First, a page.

How is infantile spasm (West syndrome) treated?

Updated: Jan 11, 2019
  • Author: Tracy A Glauser, MD; Chief Editor: Stephen L Nelson, Jr, MD, PhD, FAACPDM, FAAN, FAAP  more...
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The goals of treatment for infants with infantile spasms are the best quality of life (with no seizures), the fewest adverse effects from treatment, and the lowest number of medications.

Medications such as ACTH, oral corticosteroids, vigabatrin, and conventional antiepileptic drugs (AEDs) have all been used for infantile spasms. Unfortunately, no single medical treatment gives satisfactory relief for all infants with infantile spasms, and what is considered the best approach for treatment has been a debated and evolving topic.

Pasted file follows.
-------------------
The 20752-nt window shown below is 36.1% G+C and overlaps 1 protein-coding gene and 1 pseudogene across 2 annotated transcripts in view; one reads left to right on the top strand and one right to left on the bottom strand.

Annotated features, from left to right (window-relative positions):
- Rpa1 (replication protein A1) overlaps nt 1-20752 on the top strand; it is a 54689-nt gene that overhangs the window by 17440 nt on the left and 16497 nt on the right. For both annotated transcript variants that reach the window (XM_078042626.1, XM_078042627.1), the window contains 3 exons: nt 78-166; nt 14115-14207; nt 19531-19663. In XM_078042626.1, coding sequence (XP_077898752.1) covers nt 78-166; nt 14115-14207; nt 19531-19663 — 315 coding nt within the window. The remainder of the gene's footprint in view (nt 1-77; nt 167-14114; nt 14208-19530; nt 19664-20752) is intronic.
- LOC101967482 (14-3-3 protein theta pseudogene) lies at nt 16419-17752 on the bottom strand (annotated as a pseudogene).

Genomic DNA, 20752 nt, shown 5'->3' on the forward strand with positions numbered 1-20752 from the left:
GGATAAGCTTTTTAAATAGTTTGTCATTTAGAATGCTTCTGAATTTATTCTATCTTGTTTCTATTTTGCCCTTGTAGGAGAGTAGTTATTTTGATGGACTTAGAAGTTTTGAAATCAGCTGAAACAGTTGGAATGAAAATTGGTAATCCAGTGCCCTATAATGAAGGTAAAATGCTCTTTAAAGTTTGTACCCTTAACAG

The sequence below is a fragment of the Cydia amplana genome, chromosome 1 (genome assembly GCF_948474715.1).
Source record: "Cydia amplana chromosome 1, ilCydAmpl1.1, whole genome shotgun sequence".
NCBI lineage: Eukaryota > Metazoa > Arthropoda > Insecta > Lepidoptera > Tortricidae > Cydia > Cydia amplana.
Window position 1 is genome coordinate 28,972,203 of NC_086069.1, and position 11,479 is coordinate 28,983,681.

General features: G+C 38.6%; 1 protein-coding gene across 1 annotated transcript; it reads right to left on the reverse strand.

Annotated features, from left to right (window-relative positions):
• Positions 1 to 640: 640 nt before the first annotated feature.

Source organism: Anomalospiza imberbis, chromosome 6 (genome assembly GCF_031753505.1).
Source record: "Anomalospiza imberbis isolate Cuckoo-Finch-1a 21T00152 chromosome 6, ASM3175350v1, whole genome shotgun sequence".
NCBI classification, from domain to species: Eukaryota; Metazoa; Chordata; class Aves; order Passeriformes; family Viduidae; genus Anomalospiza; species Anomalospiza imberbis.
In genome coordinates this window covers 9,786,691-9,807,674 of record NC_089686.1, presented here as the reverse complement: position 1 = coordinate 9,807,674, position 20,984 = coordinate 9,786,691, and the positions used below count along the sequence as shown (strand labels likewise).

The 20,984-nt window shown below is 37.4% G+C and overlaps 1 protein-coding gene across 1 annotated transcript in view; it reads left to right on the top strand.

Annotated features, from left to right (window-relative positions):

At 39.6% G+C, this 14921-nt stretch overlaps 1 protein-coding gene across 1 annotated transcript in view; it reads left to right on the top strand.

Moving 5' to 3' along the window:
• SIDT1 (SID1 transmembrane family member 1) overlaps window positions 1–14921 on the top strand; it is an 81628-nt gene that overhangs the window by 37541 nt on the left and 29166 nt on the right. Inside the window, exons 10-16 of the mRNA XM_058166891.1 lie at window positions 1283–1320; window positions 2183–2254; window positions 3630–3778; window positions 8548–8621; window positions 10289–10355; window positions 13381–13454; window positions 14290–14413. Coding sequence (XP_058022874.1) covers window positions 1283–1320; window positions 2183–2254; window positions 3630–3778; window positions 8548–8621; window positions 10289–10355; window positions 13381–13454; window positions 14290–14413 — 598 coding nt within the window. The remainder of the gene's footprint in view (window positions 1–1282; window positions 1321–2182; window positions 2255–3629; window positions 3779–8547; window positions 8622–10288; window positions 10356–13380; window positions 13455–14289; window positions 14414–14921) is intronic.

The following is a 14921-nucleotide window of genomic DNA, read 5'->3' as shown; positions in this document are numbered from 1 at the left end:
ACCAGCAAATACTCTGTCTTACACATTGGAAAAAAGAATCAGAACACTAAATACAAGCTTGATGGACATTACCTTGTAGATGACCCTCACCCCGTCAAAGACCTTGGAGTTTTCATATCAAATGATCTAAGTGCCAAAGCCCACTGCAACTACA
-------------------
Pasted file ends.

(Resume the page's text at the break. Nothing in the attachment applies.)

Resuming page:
In 2007, an expert survey concluded that 1-3 trials of monotherapy should be implemented before considering epilepsy surgery. In patients with tuberous sclerosis or symptomatic infantile spasms, vigabatrin was the drug of choice. [13, 14] Publications regarding specific treatments are reviewed in the Medication section, however, findings from a multicenter prospective database of infants with new diagnosis of infantile spasms compared "standard therapy" with ACTH, oral steroids, or vigabatrin to all other medications and found that 46% of patients treated with standard therapy had remission of spasms and resolution of hypsarrhythmia sustained at 3 months after initiation of the treatment, versus 9% of patients treated with "nonstandard" therapy. [15]

Focal cortical resection

In some patients, resection of a localized region can lead to freedom from seizures.

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